How to Improve Your Photography Through Self-Discipline


An idea that we are frequently exposed to in digital photography is that there is no cost penalty for trial and error, meaning we’re free to shoot as many frames as we want and whatever we don’t like we can simply delete and try again. It’s an unmistakably different paradigm when compared to the days when film was the only option available — one simply didn’t fire off random shots without being painfully aware that every wasted frame represented wasted money.

I suppose we’re lucky to live in a world where it doesn’t really cost anything to shoot a couple hundred shots every time we pick up the camera. But just because we can doesn’t mean we should. How much is too much? Is it possible to shoot too many shots in one outing or session?

I don’t believe there is (or should be) one clear cut answer to such questions, but I do think a bit of self-restraint can go a long way in making better photographers of all who seek that goal.

Personally, I'm of two minds regarding this topic. I shoot film and digital. I appreciate the economic liberty found in a 32GB SD card. I’m happy to be able to delete a not-quite-right shot and try it again. Long live digital photography. I also value the process of shooting film — a process that encourages me to “see” more, to slow down, to treasure each of the 12, 24 or 36 frames I have at my disposal. Long live film photography.

So when I’m shooting digital, I try to incorporate some of the self-discipline I’ve acquired through film photography, even while remaining aware of the ease with which I can try new things and delete mistakes. Experimentation is vital to creative growth and digital photography helps make this process exponentially more accessible, but there’s something to be said for the impact that a thoughtful, calculated approach has on your growth as a photographer. Instead of just planting yourself in front of a building or landscape and snapping away until you happen to get a satisfactory shot, take the time to really measure the scene up with your eyes; consider the light and the shadows; account for your surroundings. Then take the shot. Then try a different angle. Take a few steps forward or back or to the left or to the right. Then take another shot. Then move on.

It’s not that you shouldn’t take multiple shots of a subject — you absolutely should. But there comes a point when you’re not really “making” photos anymore and you’re not exercising your creativity. I have no idea what number represents that point; indeed, it will be different for different people and for different situations.

If you come home with 1500 shots of one or two subjects and the only thing you can think about is how uninterested you are in processing them, you might be overdoing it. Again, the type of work you’re doing can affect how many shots you want or need to take, but thoughtfulness and self-discipline are good to practice in all situations.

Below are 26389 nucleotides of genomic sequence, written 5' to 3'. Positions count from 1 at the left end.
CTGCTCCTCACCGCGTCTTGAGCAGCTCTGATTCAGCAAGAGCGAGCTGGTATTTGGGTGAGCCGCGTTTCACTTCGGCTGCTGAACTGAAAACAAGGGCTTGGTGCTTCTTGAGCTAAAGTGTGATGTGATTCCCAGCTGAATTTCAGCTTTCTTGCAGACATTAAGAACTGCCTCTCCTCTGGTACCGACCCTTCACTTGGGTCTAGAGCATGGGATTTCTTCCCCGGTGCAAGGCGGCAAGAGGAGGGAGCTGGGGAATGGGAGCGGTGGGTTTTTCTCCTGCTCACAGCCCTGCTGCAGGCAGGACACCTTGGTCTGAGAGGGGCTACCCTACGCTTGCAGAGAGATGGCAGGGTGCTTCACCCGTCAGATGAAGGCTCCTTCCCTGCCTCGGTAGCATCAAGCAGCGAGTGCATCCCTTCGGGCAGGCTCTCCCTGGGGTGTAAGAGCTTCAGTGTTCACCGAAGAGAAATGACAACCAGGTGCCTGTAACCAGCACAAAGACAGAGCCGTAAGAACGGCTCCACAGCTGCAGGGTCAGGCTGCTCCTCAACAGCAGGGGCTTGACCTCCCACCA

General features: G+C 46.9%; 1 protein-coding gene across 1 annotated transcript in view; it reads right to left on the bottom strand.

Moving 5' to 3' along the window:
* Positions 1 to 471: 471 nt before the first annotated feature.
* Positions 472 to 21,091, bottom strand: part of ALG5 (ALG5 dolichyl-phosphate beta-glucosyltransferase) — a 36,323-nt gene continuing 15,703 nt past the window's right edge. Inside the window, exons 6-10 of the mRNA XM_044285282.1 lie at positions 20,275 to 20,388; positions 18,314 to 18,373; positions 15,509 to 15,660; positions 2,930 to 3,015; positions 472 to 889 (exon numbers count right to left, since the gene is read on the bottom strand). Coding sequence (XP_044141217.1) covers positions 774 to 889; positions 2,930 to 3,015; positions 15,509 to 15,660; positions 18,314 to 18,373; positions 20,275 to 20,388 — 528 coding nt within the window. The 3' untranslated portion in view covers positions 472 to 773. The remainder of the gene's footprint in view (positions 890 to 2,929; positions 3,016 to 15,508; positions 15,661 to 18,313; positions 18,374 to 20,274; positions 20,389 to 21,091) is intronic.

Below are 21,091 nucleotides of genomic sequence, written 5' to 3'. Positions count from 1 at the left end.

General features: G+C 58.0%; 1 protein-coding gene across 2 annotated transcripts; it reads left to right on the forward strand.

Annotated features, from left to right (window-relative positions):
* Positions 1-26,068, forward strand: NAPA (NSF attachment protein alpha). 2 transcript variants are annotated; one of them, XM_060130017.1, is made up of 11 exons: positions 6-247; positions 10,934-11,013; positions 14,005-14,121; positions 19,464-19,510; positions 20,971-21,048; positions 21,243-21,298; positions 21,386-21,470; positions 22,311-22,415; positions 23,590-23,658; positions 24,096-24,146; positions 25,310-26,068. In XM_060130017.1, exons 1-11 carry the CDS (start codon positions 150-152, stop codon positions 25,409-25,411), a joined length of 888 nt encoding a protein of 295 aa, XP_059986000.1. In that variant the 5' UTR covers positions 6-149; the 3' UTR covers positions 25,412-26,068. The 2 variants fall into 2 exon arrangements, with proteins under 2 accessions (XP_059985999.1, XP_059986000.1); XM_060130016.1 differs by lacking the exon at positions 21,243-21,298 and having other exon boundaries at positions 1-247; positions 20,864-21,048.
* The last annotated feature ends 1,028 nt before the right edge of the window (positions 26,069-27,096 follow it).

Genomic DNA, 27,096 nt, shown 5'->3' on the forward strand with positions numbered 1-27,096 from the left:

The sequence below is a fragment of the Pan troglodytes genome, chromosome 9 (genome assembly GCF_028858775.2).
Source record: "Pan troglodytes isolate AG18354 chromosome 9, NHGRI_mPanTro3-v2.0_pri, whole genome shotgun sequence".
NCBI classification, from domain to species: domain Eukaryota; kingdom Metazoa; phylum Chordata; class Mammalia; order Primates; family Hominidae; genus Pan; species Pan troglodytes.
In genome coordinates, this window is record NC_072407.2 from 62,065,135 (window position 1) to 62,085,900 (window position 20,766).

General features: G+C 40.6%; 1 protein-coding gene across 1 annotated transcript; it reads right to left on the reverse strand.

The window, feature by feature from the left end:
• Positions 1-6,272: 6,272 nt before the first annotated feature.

The advent of the digital age certainly opened up the world of photography in ways that previous generations of photographers could never have imagined; for those of us who were born into the digital photography era and all its associated advantages, we owe it to our creative selves to hang onto some of the things our predecessors valued. Shoot freely but shoot with a sense of purpose.

About Author

Jason Little is a photographer, author and stock shooter. You can see Jason’s photography on his Website or his Instagram feed.

What a great article. Remembering all to we’ll the cost of film and processing, I always try to remember that when shooting digital. I still shoot some transparency rolls and have to be mindful of the fact each shot is money.

Amen to this article. Trying to take myself back to the things I knew with film. I simply take too many digital shots and have forgotten the discipline of film.

Hi Jason,
This is a great article that you qualified with there is no clear cut answer and I agree totally.
Digital has brought many advances to photography, not least of which is creativity, and people with it naturally. Not from the point of view of all the things that you had to do pre-digital (and still should) but from the point of view, see a shot…shoot it, it’s not worth not doing. You do need to be selective in post processing or get creative.
Generally, I am on full manual, old habits. Pre-digital (old school film), for a paid shoot, I would shoot 2-300 shots with slide film, later, using a Polaroid camera initially, far fewer shots required, still up in the hundred plus, depending on the feel, For a commercial client, they might see 10-30 (selective), and use just 1-5.
So, digital, image bracketing isn’t new, it was expensive, old school. Now you can see the image the moment you take it, out of the camera, composition, much easier and then have fun. Blend, push, reduce every colour, shades of grey, play with depth of field, focus, frame, angle…be an artist, old school was a process.
It all boils down to knowing why you take a shot, the commercial image is easy, personal not so. Some of my personal favourite shots would never be shown to a client or you (the reader). They hang on the walls of my home, only friends see them. There are twenty-four currently (some have changed over time) of which seven are old school, sixteen are family, eight are “see it, shoot it” none won a competition or award. They are all, to me alone, that which defines me as a photographer. Not a lot over forty years. But, that is the point, be selective, there are thousands that didn’t make the wall and that’s just the personal ones,
it’s interesting that exactly a third are “see it, shoot it” and are, bar two, digital, that’s three times more in 25% of the working time scale, almost overall. I never counted until this article. Thanks, Jason.

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